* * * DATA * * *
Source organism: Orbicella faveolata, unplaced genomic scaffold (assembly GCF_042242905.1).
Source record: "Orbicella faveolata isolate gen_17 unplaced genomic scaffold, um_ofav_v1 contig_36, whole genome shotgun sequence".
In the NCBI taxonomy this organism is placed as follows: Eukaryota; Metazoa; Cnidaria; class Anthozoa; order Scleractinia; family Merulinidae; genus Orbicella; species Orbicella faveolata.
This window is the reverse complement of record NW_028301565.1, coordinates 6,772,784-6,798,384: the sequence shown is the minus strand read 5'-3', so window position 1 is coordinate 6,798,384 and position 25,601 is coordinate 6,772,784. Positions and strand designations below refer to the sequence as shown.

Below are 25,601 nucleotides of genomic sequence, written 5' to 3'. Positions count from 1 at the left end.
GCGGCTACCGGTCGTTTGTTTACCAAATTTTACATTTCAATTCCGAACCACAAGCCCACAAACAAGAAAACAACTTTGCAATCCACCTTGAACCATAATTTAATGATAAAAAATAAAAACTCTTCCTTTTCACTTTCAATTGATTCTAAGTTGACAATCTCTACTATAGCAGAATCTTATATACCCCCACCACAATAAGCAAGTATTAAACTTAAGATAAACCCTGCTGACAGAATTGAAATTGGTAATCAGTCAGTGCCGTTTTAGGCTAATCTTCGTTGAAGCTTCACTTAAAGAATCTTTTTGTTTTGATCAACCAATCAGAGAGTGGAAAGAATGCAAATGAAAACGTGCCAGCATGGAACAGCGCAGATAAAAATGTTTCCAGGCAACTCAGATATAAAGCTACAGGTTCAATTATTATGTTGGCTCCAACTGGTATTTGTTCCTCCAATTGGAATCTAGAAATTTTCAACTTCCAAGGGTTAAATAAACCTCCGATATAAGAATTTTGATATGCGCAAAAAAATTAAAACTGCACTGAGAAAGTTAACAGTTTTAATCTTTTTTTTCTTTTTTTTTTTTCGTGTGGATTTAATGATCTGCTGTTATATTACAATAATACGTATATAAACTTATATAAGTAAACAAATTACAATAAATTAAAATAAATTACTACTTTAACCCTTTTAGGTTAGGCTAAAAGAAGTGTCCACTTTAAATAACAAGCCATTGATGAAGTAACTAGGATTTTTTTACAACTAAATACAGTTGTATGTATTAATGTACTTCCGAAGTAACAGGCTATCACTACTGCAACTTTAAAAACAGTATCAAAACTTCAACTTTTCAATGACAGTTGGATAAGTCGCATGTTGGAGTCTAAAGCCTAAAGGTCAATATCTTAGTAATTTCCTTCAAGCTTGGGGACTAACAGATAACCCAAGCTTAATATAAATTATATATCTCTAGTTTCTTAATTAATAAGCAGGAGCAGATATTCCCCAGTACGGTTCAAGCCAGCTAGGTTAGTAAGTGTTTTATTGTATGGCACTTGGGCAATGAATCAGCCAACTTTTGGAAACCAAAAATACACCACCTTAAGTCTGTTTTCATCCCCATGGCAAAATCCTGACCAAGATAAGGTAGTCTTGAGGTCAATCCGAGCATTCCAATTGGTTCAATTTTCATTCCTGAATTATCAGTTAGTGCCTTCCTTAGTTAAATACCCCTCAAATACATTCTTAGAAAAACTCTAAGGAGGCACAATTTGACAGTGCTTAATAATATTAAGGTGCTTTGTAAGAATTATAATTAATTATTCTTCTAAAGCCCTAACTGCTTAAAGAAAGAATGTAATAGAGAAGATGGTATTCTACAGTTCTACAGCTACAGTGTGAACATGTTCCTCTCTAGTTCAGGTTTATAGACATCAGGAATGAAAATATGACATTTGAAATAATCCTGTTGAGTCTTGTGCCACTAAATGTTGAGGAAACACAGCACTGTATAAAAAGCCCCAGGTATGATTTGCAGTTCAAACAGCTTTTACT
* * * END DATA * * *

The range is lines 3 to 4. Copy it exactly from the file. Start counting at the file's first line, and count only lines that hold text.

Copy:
In the NCBI taxonomy this organism is placed as follows: Eukaryota; Metazoa; Cnidaria; class Anthozoa; order Scleractinia; family Merulinidae; genus Orbicella; species Orbicella faveolata.
This window is the reverse complement of record NW_028301565.1, coordinates 6,772,784-6,798,384: the sequence shown is the minus strand read 5'-3', so window position 1 is coordinate 6,798,384 and position 25,601 is coordinate 6,772,784. Positions and strand designations below refer to the sequence as shown.